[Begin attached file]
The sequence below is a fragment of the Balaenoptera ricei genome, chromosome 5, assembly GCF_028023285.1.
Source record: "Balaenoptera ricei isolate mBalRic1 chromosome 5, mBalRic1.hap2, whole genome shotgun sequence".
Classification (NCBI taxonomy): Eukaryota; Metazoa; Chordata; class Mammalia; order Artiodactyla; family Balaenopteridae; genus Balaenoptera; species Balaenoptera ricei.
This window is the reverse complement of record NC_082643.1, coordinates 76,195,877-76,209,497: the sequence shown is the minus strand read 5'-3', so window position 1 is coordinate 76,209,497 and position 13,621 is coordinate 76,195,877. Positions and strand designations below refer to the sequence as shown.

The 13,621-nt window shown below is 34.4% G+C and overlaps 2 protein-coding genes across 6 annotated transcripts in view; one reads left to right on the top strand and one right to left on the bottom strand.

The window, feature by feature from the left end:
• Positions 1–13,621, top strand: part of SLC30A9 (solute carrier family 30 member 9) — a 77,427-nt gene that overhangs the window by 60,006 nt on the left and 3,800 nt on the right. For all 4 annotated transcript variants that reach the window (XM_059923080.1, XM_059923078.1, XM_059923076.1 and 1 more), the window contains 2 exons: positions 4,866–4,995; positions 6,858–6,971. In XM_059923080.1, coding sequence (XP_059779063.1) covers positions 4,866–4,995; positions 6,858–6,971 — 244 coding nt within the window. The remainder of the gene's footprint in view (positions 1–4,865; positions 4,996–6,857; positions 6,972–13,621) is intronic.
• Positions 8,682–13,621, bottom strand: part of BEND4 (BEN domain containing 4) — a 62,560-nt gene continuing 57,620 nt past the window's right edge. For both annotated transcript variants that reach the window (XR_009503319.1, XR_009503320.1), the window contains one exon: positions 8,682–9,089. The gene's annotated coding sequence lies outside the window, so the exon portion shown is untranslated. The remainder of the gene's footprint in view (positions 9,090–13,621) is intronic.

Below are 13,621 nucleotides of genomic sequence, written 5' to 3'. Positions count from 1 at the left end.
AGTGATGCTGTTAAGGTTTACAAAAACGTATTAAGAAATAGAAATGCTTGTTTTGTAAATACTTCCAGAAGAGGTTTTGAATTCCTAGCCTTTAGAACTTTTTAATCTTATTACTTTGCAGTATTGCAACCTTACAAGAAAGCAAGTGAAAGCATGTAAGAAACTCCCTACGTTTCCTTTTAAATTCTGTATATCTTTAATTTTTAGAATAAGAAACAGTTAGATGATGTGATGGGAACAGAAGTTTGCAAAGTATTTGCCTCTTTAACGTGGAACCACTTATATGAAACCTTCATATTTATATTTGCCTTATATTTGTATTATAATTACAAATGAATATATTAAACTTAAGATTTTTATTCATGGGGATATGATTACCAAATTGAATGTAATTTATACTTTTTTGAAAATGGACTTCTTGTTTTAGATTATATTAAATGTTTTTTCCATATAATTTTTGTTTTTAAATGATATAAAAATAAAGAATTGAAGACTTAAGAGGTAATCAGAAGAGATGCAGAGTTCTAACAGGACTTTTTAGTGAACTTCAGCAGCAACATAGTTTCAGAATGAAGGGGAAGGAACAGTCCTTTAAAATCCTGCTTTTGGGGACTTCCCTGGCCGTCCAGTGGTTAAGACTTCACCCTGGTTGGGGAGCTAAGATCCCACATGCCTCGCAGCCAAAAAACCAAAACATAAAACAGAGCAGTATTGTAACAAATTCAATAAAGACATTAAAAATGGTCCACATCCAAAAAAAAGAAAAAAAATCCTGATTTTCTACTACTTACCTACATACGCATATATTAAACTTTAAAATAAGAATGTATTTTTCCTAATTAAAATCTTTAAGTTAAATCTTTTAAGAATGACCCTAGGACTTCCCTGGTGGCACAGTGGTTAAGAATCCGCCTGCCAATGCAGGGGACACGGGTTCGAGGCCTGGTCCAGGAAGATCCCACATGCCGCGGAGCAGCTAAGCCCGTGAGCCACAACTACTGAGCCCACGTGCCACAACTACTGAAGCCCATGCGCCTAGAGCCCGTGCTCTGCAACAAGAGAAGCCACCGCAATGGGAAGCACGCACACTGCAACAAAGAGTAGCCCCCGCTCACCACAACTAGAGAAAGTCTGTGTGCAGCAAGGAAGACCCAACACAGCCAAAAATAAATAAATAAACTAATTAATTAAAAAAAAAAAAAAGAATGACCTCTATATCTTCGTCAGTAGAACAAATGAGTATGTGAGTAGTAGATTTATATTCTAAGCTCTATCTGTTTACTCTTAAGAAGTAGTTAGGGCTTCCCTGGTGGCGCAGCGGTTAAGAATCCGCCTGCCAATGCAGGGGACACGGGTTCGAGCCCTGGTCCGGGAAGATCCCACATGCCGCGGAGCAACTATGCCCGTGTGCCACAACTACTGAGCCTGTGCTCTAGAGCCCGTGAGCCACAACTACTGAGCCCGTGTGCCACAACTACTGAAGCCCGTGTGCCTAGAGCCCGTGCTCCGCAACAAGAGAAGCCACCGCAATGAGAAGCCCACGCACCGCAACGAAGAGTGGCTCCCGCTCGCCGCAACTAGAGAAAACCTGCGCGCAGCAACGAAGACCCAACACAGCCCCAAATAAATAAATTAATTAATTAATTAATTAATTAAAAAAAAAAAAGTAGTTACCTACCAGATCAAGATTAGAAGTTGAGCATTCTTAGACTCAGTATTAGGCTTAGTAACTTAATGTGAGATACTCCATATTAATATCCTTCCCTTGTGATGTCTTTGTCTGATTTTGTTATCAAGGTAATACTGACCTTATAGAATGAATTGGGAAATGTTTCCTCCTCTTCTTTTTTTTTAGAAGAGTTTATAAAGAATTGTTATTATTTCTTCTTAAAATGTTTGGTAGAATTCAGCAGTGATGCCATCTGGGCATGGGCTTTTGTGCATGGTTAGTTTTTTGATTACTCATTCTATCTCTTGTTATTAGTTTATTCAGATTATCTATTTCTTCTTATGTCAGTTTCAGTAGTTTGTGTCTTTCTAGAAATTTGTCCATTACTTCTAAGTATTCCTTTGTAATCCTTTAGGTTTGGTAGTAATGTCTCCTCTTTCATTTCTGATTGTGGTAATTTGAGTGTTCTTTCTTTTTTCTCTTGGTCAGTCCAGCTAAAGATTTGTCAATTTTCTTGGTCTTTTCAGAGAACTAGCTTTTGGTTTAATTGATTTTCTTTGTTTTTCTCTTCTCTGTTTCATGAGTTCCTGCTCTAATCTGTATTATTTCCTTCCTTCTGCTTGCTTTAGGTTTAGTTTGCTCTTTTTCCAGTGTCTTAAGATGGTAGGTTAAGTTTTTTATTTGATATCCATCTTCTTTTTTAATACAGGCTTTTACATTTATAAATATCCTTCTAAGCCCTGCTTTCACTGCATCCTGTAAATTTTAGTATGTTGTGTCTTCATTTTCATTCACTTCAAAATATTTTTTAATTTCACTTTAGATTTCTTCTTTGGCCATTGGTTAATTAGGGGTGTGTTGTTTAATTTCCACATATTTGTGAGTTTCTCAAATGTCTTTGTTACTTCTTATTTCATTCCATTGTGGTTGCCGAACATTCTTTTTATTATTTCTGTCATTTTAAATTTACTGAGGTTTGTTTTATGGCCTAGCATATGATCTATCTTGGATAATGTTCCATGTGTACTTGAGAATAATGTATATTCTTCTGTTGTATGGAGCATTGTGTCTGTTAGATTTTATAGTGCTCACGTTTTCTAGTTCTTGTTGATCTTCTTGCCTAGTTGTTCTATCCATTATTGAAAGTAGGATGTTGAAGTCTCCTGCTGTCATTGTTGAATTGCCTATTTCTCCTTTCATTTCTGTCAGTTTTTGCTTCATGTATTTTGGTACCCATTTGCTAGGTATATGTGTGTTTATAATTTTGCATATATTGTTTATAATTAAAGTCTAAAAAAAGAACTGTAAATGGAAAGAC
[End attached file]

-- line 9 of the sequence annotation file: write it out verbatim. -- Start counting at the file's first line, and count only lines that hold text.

Below are 13,621 nucleotides of genomic sequence, written 5' to 3'. Positions count from 1 at the left end.